New Amazon Dash Buttons – What Technology Do They Use (Microwave??)
The new Amazon Dash Buttons are seemingly a device of the future, allowing you to purchase items at the click of a button, literally. This little button isn’t just on your computer though it’s a physical button that you can place anywhere in your home. Once you click it, Amazon automatically places an order for the product that your button is designated to order and in two days your delivery will be right at your doorstep. Which will leave you questioning, what technology do they use to accomplish such a feat?
How is it Designed
This button is designed with simplicity in mind. The Amazon Dash Button is powered by an AA battery, but it uses an ultra-light power saving mode with amazing efficiency, a circuit board and a couple other simple components; such as a Broadcom WiFi Controller. The WiFi controller syncs with your internet router and only draws on the WiFi when the button is pushed. Because the button also turns the device on, the Button will initiate a low powered state while it orders your product from Amazon directly. When the order is completed and the device receives a confirmation signal from Amazon, a green light turns on and the Button goes back to an unpowered state. Which means the AA battery in this device will last for a long time; Amazon claims that it should last for up to 1,000 clicks.
The STM32F205RG6 processor and ROM chosen for the Amazon Dash Button hold the code required to complete the order transaction, and other bits of information essential to completing its designated task. If the device successfully completes an order, you will see a green LED light. You will also receive an email notification of your purchase with the option to cancel it within the first thirty minutes of it being placed. However, if the order is unsuccessful for any reason, then the LED light flashes red and returns to its unpowered state allowing you to try to place the order again.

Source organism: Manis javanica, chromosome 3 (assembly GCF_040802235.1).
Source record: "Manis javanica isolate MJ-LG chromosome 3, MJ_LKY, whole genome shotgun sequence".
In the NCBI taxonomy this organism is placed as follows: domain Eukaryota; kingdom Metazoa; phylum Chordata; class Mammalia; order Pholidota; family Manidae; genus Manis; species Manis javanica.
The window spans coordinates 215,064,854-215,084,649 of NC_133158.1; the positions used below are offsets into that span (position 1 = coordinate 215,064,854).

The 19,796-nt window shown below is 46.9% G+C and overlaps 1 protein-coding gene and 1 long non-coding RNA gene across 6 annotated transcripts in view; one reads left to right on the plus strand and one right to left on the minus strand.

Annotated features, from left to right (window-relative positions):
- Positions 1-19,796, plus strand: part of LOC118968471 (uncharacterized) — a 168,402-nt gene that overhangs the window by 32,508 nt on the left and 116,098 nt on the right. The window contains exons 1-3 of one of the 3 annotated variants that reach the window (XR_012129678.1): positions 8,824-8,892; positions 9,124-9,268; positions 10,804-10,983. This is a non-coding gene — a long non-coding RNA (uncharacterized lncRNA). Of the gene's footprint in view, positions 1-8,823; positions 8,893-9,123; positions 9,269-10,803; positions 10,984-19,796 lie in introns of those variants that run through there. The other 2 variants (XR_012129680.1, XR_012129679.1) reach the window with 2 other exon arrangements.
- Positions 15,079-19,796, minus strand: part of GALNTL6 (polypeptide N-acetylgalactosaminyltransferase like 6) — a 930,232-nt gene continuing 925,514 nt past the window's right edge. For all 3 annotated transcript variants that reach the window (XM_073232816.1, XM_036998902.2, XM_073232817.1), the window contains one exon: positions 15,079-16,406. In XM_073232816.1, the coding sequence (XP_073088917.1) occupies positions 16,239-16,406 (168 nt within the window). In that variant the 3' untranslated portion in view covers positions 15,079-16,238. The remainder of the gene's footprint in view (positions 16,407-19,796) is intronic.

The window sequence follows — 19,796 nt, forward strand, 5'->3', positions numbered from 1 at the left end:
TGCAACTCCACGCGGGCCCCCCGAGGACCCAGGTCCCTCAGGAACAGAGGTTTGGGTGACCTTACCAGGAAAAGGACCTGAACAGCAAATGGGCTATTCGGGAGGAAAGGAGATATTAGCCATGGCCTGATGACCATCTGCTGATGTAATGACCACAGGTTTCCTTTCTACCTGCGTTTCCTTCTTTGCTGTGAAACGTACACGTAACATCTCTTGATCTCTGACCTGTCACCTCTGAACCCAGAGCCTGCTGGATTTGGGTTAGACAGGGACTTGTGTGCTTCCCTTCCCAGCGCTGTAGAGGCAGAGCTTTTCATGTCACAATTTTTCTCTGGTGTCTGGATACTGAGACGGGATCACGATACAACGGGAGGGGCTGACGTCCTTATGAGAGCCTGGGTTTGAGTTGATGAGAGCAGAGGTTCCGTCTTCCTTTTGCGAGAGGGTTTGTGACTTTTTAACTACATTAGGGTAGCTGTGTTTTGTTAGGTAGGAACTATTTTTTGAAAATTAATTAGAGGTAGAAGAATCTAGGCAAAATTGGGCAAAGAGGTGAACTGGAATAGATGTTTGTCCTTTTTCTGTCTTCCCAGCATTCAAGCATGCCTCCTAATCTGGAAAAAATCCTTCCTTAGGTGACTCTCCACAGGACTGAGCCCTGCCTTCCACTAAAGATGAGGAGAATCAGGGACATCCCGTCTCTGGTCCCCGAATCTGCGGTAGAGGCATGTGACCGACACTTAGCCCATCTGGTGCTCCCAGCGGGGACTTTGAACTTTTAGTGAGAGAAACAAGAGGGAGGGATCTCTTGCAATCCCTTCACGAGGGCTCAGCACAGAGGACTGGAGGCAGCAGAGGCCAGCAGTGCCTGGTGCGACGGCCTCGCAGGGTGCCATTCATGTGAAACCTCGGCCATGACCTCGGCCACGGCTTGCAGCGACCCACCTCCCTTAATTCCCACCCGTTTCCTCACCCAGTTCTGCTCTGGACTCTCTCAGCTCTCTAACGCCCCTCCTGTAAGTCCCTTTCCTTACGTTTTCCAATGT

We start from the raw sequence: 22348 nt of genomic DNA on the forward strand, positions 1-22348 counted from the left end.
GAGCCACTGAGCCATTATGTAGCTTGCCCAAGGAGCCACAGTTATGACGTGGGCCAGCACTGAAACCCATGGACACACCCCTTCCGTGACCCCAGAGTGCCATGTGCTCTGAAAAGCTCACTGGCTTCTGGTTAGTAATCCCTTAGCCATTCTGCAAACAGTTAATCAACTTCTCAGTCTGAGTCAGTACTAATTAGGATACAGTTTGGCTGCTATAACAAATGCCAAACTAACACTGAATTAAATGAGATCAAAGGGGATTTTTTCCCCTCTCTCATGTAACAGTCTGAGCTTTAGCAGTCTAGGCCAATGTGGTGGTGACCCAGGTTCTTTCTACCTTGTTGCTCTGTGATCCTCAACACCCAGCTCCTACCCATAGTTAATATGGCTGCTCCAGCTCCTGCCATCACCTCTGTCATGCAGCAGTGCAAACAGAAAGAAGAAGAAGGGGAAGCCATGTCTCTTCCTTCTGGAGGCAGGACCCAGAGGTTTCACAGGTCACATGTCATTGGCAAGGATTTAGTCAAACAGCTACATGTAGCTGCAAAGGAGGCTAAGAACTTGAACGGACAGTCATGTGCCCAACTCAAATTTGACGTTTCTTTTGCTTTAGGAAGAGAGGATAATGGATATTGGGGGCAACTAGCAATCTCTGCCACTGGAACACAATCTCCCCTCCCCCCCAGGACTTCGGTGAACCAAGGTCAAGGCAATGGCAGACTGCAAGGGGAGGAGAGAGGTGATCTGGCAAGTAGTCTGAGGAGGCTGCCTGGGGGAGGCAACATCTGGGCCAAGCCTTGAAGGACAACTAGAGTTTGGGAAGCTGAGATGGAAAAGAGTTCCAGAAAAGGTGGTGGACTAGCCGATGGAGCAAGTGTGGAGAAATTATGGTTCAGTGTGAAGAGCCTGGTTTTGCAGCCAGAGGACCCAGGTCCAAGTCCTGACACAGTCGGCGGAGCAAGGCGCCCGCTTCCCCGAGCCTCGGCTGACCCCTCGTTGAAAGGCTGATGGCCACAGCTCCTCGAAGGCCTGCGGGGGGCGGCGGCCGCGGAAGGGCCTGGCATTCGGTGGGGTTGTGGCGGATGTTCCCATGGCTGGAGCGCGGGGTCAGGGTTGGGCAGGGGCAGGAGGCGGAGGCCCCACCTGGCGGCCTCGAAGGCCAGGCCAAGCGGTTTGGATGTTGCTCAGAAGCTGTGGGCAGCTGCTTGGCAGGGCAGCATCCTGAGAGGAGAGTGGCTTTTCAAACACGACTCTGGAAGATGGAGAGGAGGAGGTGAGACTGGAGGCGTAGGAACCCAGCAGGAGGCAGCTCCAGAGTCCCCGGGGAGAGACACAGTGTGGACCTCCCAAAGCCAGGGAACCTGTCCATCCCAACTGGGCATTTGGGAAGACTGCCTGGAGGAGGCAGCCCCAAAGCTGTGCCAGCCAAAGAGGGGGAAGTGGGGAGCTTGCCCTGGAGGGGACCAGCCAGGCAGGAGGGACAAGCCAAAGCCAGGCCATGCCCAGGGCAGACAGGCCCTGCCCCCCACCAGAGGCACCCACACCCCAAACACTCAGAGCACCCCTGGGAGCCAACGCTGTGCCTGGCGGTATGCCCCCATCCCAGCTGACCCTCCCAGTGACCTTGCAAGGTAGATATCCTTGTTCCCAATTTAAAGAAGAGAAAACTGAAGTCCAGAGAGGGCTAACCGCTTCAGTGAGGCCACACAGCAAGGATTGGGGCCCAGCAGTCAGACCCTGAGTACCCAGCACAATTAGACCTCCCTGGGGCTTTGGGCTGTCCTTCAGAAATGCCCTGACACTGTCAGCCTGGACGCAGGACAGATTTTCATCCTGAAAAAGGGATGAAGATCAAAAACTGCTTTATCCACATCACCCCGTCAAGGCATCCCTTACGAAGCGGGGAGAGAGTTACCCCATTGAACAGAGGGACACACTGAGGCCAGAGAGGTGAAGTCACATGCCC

Efficient Product – But Fail Safe?
Despite the streamlined efficiency and ease of use of this device, it has a couple fail safes in case things go awry. Regardless of how many times the button is pushed, only one order will be placed. Like pictured, it’s often placed on a matching washer/dryer system to use for soaps and detergents, which is handy, but what if its pressed accidentally? Amazon’s button won’t be able to place another order for the same product until after the first order has been delivered to your door. Thankfully it won’t matter if you forget that you pushed the button two hours ago and push it again, you will only receive one order.
The Amazon Dash Button also comes with a microphone but it’s not used for voice related tasks, instead the Amazon App communicates with the Dash button via your phone, through a series of high pitched frequencies. These sounds are used to transfer bits of information to the device, such as how to connect to the WiFi router.
Overall, the Amazon Dash Button is a very simple device but it’s powerful enough to complete an order within moments and notify you of how that order went. Essentially the button is a little computer programmed specifically for ordering products off Amazon, and because it works as a computer Amazon is already designing ways to improve the button and make it more versatile for everyday use.